by Linda Rodriguez
((This is an older blog that I am reposting for two reasons. The first is that I have been quite sick and have no voice, so am not able to write a new blog, since I must use voice recognition software to write more than a few lines, and the second is that yesterday we had to say goodbye to the thirteen-year-old dog this post is about. So this is a memorial of the dog Dyson once was.)
I’m a big rescue-animal person. I’ve had rescue dogs and cats all my adult life. When I’ve lost a dog to the cancers and other vicissitudes of old age, always a heartbreaking situation, I go looking for a replacement in the dogs on death row—those scheduled for euthanasia. I have found so many wonderful dogs in this way.
I’m thinking about this because next week is the adoption anniversary of our current dog, Dyson. Five years ago this fall, we had lost our much-beloved sixteen-year-old Husky-Sharpei, who’d been adopted at seven on what was supposed to be the last day of her life and given us so many more wonderful years. After grieving for a month, we began looking online at the adoptable dogs of local shelters. Hearing that the Kansas City Animal Shelter was overcrowded, we decided to go visit and adopt one of their desperate dogs slated for death.
I walked into the shelter the week before Thanksgiving with certain criteria in mind. I wanted an older female dog who was already housebroken and calm. I knew older dogs were harder to find homes for and figured I’d be able to choose among several older females. No stubborn, rambunctious, untrained young males for me. I was no longer the young, strong woman who had trained such dogs years before.
As luck would have it, someone showed us an emaciated, big, male dog with astrange brindle coat, starved and sad-eyed, who was scheduled for euthanasia the next day. He walked placidly for me on the leash and looked at us without hope. My husband and I were hooked by those big, sad eyes. Even when we were informed that he had heartworm, which costs hundreds of dollars to treat, we weren’t dissuaded and signed up to adopt him that day, all the time telling ourselves how crazy this was. As we signed papers and laid down money, people who worked at the shelter began to filter into the office. “Are you the folks taking Dyson?” they would ask, and then shake our hands and thank us, telling us what a good dog he was. Then, we found out he was about a year old, big as he was—and that he was a breed of dog we’d never heard of before, the Plott hound.
Dyson, who should have weighed at least 70 pounds at that time, was so starved that he weighed less than 40 pounds. (The second photo is of him then, the other photos of him now.) He had never been neutered and never been in a house, we discovered. We would have to keep this long-legged creature crated for weeks at first because of the heartworm treatment. If he became too active, he could have a stroke. What possessed us to continue and sign up for this dog, I can’t begin to understand.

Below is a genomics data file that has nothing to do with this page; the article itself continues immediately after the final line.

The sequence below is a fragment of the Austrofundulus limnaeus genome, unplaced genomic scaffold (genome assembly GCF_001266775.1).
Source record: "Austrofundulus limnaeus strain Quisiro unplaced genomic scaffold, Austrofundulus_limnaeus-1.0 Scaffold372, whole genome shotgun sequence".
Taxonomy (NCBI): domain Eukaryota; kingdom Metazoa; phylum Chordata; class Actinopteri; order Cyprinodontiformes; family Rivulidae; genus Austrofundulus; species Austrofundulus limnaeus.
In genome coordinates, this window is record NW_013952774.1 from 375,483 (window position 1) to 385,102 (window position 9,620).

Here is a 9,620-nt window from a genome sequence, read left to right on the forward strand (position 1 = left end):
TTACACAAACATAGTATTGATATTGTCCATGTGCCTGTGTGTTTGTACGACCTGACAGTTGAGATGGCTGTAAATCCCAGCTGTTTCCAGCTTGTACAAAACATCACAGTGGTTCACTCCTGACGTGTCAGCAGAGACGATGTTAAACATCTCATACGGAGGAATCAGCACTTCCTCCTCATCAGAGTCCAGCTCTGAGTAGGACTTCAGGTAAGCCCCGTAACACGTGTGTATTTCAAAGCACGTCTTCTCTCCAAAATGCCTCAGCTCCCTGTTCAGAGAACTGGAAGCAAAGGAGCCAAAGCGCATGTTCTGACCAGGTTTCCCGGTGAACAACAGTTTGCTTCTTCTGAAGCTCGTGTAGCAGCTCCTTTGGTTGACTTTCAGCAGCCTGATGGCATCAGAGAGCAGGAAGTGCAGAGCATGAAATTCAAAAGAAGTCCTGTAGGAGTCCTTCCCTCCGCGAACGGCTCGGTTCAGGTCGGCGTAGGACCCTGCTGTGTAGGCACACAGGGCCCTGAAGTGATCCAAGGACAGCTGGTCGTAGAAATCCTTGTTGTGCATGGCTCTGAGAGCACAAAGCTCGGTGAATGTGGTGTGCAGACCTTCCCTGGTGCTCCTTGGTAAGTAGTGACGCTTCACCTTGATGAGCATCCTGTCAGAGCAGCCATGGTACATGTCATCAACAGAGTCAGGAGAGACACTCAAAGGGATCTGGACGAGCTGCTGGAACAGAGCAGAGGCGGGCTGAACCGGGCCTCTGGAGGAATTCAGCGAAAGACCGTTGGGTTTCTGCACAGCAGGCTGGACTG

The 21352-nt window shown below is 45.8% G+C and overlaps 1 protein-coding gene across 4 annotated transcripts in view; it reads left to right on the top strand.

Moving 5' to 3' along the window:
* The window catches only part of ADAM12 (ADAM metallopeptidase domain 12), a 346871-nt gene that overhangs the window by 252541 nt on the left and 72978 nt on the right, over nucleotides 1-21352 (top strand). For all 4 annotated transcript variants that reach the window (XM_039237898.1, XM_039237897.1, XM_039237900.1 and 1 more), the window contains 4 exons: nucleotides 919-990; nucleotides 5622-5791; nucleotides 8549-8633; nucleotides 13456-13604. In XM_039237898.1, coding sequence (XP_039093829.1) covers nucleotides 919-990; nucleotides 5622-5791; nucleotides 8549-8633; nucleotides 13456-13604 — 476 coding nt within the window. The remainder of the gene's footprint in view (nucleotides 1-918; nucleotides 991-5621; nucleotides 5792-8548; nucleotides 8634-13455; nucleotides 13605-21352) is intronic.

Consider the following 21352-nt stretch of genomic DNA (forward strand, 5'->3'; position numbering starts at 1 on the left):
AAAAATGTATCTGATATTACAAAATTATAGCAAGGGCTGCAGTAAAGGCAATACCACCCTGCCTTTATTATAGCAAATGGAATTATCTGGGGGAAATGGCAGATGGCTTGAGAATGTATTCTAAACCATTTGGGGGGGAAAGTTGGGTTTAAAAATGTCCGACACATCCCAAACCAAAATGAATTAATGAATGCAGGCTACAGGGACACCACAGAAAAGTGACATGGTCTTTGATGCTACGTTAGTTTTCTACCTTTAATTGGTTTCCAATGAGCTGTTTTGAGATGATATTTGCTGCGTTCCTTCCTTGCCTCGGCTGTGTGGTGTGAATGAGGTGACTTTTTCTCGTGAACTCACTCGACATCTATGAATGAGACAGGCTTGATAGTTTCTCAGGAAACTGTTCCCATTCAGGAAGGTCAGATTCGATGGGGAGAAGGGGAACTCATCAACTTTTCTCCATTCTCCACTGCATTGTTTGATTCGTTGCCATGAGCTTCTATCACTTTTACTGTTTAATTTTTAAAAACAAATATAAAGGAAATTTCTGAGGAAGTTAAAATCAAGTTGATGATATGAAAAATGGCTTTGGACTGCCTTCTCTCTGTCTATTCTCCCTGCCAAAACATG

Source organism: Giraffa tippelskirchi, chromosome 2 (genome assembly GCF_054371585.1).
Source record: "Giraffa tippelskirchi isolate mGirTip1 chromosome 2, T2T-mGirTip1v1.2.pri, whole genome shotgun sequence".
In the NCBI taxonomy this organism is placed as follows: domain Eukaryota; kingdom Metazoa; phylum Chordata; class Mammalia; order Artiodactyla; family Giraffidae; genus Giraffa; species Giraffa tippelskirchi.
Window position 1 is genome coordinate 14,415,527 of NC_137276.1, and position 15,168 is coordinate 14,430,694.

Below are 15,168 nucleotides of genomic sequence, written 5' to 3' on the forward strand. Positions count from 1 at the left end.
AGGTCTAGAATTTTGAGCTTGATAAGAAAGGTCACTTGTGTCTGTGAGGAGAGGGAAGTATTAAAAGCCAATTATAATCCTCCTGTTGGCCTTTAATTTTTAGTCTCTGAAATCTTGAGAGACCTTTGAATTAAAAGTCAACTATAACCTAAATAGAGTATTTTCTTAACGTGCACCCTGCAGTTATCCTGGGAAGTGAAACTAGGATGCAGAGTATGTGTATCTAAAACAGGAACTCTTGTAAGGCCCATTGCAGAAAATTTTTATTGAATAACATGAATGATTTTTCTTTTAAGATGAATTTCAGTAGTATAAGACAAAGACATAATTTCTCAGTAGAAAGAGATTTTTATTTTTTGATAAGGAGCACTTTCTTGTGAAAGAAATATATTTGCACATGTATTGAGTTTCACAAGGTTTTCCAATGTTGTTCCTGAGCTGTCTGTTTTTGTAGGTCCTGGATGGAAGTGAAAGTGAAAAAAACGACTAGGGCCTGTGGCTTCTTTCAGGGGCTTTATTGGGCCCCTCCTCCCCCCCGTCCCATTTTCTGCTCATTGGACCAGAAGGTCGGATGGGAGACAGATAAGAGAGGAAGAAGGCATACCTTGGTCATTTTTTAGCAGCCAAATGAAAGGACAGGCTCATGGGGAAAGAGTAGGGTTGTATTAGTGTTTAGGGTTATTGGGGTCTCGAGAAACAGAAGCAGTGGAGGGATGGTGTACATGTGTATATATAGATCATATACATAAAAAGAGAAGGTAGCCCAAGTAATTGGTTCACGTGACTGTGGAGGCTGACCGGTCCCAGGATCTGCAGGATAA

Thus began my education in the dogs Cormac McCarthy calls “the ninja warriors of dogdom” and of whom he says, “They are just without fear.” Developed by a German immigrant family (from whom they get their name) in the Great Smoky Mountains who never sold any outside of the family until after World War II, Plott hounds are the state dog of North Carolina. They were bred for centuries as trackers and hunters of bear. They are practically triple-jointed and can perform acrobatic feats while avoiding the claws of huge bears they have brought to bay. They are highly valued by big game hunters all over the world, who pay thousands of dollars for trained Plott hounds to use to hunt bear, cougars, and other large predators.
We don’t hunt. While on a leash for walks, Dyson constantly charges into the hedges and emerges with a big possum or feral cat in his mouth, which we’ll make him drop—always uninjured since he has the softest mouth. Other things we’ve discovered about Plotts are that they are extra-smart and yet goofy and playful. And so he is. Also, loyal, affectionate, protective, and he loves fibers and textiles, often in early days pulling my knitting out without harming it and lying before it confused at why he couldn’t do what Mommy does with those sticks.
Though he was the opposite of the placid, female, older dog we wanted and he truly does seem to be without fear, Dyson has been the perfect dog for us, always a source of fun and joy. And the inevitable mischief that a young, boisterous male (for once he regained his health, he regained his personality) commits is a small price to pay for the love he shows when he lays his massive head in my lap and looks at me with love in his big, now-happy eyes.
That lack of fear that McCarthy so admired and the resilience that allowed Dyson to bounce back from abuse, starvation, and potentially fatal illness are two qualities I'm trying to achieve for myself as a writer. Dyson refuses to believe that he can't take on any challenge that presents itself. He's absolutely sure that he's equal to any task. Such confidence drives out fear, and I'm trying to cultivate it in myself. I suspect that belief in self is also linked to the resilience Dyson has exhibited, that ability I desire to be able to recover from professional, physical, and financial disaster. The sad dog I rescued has become my senzei in professional matters. If Dyson had opposable thumbs, how would he handle this? has become a recurrent question.
(Farewell with all my love and a broken heart to His Majesty Dyson the Toy King Sweetie Boy Rodriguez-Furnish.)